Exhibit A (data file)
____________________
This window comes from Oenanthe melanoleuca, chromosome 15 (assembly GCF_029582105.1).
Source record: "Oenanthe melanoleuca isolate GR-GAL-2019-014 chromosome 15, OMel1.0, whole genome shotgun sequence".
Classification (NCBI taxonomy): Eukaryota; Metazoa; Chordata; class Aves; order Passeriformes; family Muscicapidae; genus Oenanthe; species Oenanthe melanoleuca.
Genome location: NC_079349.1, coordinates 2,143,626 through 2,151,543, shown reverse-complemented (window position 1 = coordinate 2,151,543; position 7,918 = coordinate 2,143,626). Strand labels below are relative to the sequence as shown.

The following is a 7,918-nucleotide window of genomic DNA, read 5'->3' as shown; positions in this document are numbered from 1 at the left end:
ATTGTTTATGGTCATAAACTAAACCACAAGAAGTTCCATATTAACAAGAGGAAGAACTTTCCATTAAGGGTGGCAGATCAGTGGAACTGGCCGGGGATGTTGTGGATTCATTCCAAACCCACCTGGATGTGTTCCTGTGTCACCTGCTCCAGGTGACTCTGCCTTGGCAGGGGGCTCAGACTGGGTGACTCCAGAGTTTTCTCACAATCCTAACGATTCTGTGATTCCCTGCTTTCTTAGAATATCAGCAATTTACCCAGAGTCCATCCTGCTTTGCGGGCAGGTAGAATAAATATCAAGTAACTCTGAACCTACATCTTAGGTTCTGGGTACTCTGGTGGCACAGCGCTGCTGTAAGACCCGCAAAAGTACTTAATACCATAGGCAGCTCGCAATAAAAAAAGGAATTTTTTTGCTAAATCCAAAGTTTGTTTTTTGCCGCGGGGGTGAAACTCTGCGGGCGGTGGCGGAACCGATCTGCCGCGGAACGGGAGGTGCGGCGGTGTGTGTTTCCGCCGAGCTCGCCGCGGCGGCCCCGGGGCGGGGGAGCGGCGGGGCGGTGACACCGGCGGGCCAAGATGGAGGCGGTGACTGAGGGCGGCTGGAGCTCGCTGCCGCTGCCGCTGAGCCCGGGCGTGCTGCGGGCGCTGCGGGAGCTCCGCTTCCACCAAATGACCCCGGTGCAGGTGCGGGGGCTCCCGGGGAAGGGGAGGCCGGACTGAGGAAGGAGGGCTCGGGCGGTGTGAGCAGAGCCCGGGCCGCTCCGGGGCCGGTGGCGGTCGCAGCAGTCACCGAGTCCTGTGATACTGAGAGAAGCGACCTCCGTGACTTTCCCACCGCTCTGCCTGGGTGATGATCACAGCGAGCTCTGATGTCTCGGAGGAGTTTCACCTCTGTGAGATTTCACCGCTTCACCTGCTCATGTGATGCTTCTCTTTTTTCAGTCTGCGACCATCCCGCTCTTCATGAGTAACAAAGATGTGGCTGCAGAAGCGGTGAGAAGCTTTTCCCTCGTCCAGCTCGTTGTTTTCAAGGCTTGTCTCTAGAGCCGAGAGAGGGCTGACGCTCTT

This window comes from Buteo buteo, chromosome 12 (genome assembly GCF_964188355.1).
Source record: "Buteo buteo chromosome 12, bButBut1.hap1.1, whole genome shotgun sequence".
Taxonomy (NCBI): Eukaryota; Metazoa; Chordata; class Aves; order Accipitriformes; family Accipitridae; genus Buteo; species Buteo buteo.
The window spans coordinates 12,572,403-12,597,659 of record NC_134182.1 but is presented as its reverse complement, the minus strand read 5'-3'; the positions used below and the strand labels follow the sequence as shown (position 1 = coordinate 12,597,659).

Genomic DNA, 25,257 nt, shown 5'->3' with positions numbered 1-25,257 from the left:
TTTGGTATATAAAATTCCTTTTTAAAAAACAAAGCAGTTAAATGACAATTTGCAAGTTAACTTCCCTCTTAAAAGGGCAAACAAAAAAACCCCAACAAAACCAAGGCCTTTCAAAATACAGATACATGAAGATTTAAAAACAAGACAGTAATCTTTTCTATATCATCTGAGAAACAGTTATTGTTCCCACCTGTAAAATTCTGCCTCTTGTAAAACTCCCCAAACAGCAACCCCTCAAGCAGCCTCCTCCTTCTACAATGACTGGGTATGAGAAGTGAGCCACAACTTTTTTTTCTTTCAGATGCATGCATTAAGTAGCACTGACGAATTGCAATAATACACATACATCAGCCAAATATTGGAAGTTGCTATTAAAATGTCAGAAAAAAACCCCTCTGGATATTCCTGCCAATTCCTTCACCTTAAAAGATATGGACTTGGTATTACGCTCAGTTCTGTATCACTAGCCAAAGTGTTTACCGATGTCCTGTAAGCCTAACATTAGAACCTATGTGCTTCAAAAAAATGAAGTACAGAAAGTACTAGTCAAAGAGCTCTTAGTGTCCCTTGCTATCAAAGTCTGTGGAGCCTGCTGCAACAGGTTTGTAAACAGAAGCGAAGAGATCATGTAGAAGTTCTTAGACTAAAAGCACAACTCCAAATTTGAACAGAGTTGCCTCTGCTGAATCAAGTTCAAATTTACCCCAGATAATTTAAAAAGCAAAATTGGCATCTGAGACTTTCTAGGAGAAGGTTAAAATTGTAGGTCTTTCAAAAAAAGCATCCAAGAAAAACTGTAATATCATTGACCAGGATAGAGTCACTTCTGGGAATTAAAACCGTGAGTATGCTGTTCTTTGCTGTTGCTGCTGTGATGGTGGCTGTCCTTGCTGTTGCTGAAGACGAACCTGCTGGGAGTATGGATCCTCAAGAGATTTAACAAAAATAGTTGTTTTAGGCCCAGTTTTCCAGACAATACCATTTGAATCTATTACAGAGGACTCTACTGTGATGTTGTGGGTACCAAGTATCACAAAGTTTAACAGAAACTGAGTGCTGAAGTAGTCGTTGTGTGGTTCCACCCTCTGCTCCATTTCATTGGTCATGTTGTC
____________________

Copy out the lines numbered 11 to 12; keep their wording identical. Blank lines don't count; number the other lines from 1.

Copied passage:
Genomic DNA, 25,257 nt, shown 5'->3' with positions numbered 1-25,257 from the left:
TTTGGTATATAAAATTCCTTTTTAAAAAACAAAGCAGTTAAATGACAATTTGCAAGTTAACTTCCCTCTTAAAAGGGCAAACAAAAAAACCCCAACAAAACCAAGGCCTTTCAAAATACAGATACATGAAGATTTAAAAACAAGACAGTAATCTTTTCTATATCATCTGAGAAACAGTTATTGTTCCCACCTGTAAAATTCTGCCTCTTGTAAAACTCCCCAAACAGCAACCCCTCAAGCAGCCTCCTCCTTCTACAATGACTGGGTATGAGAAGTGAGCCACAACTTTTTTTTCTTTCAGATGCATGCATTAAGTAGCACTGACGAATTGCAATAATACACATACATCAGCCAAATATTGGAAGTTGCTATTAAAATGTCAGAAAAAAACCCCTCTGGATATTCCTGCCAATTCCTTCACCTTAAAAGATATGGACTTGGTATTACGCTCAGTTCTGTATCACTAGCCAAAGTGTTTACCGATGTCCTGTAAGCCTAACATTAGAACCTATGTGCTTCAAAAAAATGAAGTACAGAAAGTACTAGTCAAAGAGCTCTTAGTGTCCCTTGCTATCAAAGTCTGTGGAGCCTGCTGCAACAGGTTTGTAAACAGAAGCGAAGAGATCATGTAGAAGTTCTTAGACTAAAAGCACAACTCCAAATTTGAACAGAGTTGCCTCTGCTGAATCAAGTTCAAATTTACCCCAGATAATTTAAAAAGCAAAATTGGCATCTGAGACTTTCTAGGAGAAGGTTAAAATTGTAGGTCTTTCAAAAAAAGCATCCAAGAAAAACTGTAATATCATTGACCAGGATAGAGTCACTTCTGGGAATTAAAACCGTGAGTATGCTGTTCTTTGCTGTTGCTGCTGTGATGGTGGCTGTCCTTGCTGTTGCTGAAGACGAACCTGCTGGGAGTATGGATCCTCAAGAGATTTAACAAAAATAGTTGTTTTAGGCCCAGTTTTCCAGACAATACCATTTGAATCTATTACAGAGGACTCTACTGTGATGTTGTGGGTACCAAGTATCACAAAGTTTAACAGAAACTGAGTGCTGAAGTAGTCGTTGTGTGGTTCCACCCTCTGCTCCATTTCATTGGTCATGTTGTC